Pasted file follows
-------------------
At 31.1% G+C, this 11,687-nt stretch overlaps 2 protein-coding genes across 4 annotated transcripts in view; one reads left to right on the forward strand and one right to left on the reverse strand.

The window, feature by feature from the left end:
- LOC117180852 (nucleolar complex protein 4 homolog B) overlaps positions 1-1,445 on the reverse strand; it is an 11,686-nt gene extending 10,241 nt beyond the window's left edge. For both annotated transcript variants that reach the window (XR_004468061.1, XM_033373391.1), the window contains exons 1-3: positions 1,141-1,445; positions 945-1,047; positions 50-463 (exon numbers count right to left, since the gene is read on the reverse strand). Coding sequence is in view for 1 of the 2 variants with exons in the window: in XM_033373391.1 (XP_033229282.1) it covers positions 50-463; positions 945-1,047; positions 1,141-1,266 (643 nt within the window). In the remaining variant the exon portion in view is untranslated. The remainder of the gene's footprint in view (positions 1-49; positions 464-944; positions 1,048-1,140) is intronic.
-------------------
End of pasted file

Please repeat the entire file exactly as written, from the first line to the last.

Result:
At 31.1% G+C, this 11,687-nt stretch overlaps 2 protein-coding genes across 4 annotated transcripts in view; one reads left to right on the forward strand and one right to left on the reverse strand.

The window, feature by feature from the left end:
- LOC117180852 (nucleolar complex protein 4 homolog B) overlaps positions 1-1,445 on the reverse strand; it is an 11,686-nt gene extending 10,241 nt beyond the window's left edge. For both annotated transcript variants that reach the window (XR_004468061.1, XM_033373391.1), the window contains exons 1-3: positions 1,141-1,445; positions 945-1,047; positions 50-463 (exon numbers count right to left, since the gene is read on the reverse strand). Coding sequence is in view for 1 of the 2 variants with exons in the window: in XM_033373391.1 (XP_033229282.1) it covers positions 50-463; positions 945-1,047; positions 1,141-1,266 (643 nt within the window). In the remaining variant the exon portion in view is untranslated. The remainder of the gene's footprint in view (positions 1-49; positions 464-944; positions 1,048-1,140) is intronic.